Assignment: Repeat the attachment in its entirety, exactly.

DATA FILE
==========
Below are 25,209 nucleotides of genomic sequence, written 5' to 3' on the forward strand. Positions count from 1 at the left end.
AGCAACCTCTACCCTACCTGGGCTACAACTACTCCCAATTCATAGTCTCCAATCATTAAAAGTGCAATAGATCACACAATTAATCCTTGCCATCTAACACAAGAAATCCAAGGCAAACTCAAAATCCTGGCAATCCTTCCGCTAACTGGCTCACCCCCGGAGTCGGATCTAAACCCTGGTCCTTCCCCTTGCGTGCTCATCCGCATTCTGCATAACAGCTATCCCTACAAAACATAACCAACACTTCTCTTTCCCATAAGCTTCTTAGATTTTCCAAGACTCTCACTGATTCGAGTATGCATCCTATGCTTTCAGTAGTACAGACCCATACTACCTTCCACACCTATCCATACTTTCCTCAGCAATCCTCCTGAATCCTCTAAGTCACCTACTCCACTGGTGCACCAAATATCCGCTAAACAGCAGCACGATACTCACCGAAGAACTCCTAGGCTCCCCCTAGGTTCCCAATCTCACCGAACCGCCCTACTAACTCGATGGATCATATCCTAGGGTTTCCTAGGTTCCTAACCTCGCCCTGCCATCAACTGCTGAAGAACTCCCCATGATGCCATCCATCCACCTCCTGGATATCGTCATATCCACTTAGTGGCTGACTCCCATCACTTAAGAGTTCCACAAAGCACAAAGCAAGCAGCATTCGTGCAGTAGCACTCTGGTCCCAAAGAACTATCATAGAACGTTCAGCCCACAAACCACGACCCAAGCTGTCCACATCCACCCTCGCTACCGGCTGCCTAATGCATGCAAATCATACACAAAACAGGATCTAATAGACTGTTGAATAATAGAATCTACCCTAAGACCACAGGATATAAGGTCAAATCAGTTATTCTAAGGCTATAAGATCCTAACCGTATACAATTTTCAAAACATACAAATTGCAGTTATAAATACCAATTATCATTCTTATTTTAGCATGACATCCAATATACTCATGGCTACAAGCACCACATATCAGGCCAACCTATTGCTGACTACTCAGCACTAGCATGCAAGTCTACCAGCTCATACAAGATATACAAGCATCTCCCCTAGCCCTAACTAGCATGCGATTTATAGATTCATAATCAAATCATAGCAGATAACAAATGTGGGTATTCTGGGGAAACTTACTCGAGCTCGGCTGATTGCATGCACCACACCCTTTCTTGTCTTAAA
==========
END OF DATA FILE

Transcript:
Below are 25,209 nucleotides of genomic sequence, written 5' to 3' on the forward strand. Positions count from 1 at the left end.
AGCAACCTCTACCCTACCTGGGCTACAACTACTCCCAATTCATAGTCTCCAATCATTAAAAGTGCAATAGATCACACAATTAATCCTTGCCATCTAACACAAGAAATCCAAGGCAAACTCAAAATCCTGGCAATCCTTCCGCTAACTGGCTCACCCCCGGAGTCGGATCTAAACCCTGGTCCTTCCCCTTGCGTGCTCATCCGCATTCTGCATAACAGCTATCCCTACAAAACATAACCAACACTTCTCTTTCCCATAAGCTTCTTAGATTTTCCAAGACTCTCACTGATTCGAGTATGCATCCTATGCTTTCAGTAGTACAGACCCATACTACCTTCCACACCTATCCATACTTTCCTCAGCAATCCTCCTGAATCCTCTAAGTCACCTACTCCACTGGTGCACCAAATATCCGCTAAACAGCAGCACGATACTCACCGAAGAACTCCTAGGCTCCCCCTAGGTTCCCAATCTCACCGAACCGCCCTACTAACTCGATGGATCATATCCTAGGGTTTCCTAGGTTCCTAACCTCGCCCTGCCATCAACTGCTGAAGAACTCCCCATGATGCCATCCATCCACCTCCTGGATATCGTCATATCCACTTAGTGGCTGACTCCCATCACTTAAGAGTTCCACAAAGCACAAAGCAAGCAGCATTCGTGCAGTAGCACTCTGGTCCCAAAGAACTATCATAGAACGTTCAGCCCACAAACCACGACCCAAGCTGTCCACATCCACCCTCGCTACCGGCTGCCTAATGCATGCAAATCATACACAAAACAGGATCTAATAGACTGTTGAATAATAGAATCTACCCTAAGACCACAGGATATAAGGTCAAATCAGTTATTCTAAGGCTATAAGATCCTAACCGTATACAATTTTCAAAACATACAAATTGCAGTTATAAATACCAATTATCATTCTTATTTTAGCATGACATCCAATATACTCATGGCTACAAGCACCACATATCAGGCCAACCTATTGCTGACTACTCAGCACTAGCATGCAAGTCTACCAGCTCATACAAGATATACAAGCATCTCCCCTAGCCCTAACTAGCATGCGATTTATAGATTCATAATCAAATCATAGCAGATAACAAATGTGGGTATTCTGGGGAAACTTACTCGAGCTCGGCTGATTGCATGCACCACACCCTTTCTTGTCTTAAA